The Blue Zone Project follows three P’s – pleasure, pride and purpose.

“What are the implications it can have on the customers visiting and the implications on the vendors,” Baer said.

With 150 vendors, the women can make a pretty substantial mark on the lives of their partners.

The women wanted to obtain the certification because they believed it aligned perfectly with their business.

“We are a great organization that should be Blue Zone Certified,” she said.

Ventura said it was easy for them to encourage a smoke free zone at their Farmers Markets, to be dog friendly, supply bike racks to encourage more bikers to the market, encourage walking and providing fruits and vegetables, which offers healthy eating options. In addition, she said with the Farmers Market having plant vendors it adds a healthier way to live by incorporating them into a home.

“We not only have a healthy atmosphere, we have access for people to take that home with them. So, it’s sort of a two-fold,” Ventura said.

When the Local Roots owners applied for the certification, they had to have their vendors make a pledge that they would, in their own personal lives, live a healthier lifestyle. The goal for the application was to have 25 percent of their vendors.

“We had 47 percent,” Baer said.

Now moving forward, she said they hope to achieve 100 percent of their vendors making the pledge of trying to make small changes in their own life, as well as the product they are offering at the Farmers Market.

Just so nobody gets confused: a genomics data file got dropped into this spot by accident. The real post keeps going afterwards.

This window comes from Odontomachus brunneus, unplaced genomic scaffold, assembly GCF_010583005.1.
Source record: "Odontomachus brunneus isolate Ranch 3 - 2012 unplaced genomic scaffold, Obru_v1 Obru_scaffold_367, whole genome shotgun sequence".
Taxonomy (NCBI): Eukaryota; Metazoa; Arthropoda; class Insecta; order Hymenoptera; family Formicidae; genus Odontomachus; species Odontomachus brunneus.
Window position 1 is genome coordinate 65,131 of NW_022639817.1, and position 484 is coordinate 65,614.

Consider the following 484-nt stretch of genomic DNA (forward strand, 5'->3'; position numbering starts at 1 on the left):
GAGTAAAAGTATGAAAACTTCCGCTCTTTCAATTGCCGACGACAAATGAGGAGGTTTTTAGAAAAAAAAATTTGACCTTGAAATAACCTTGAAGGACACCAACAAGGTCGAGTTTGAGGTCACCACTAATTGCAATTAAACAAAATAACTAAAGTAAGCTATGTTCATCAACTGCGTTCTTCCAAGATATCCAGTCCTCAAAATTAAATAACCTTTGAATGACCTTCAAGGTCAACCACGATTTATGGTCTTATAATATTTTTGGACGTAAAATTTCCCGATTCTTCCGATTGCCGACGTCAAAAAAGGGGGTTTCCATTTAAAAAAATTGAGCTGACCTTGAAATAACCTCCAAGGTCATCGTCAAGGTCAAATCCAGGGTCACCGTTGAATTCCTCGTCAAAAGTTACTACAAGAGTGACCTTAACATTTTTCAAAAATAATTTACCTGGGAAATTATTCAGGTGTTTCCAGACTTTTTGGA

The women have encouraged their vendors to offer such healthy options as flavored seltzer water in addition to the soda products.

Other goals Baer has spans out to their Lakes Park Farmers Market.

“It would be awesome to organize a walking group of people there. They call it a Moai. That is an important principal in the Blue Zone, people should have Moai’s,” she said.

For example, with the Lakes Park Farmers Market attracting many young mothers and their children, Baer said it would be wonderful if the Farmers Market would be a vehicle for them to meet other mothers.

“You may develop a whole new Moai. Another peer group and that would be awesome,” she said.

In addition, the women have talked about adding cooking demonstrations to some of the markets.

“There is a lot more room we can go and grow with this to become a healthier organization and to offer it to other people,” Ventura said.

The Blue Zone Project will be incorporated into their newest market, opening Tuesday, Dec. 19, at the front of South Seas Island Resort, 5400 Plantation Road. The weekly market will be held from 9 a.m. to 1 p.m. until April 3. This market will have a craft component, as well as different vendors than the Sanibel Island Farmers Market.

Ventura said they will try and keep this market smoke free, encourage biking and walking to the market and having plants and healthy food options.

“All of our markets down the board, every single one of them are going to be following the same principals that we are certified for,” she said.

The Sanibel Island Farmers Market is held from 8 a.m. to 1 p.m. Sundays, Oct. 1, through May 27 at Sanibel City Hall, 800 Dunlop Road.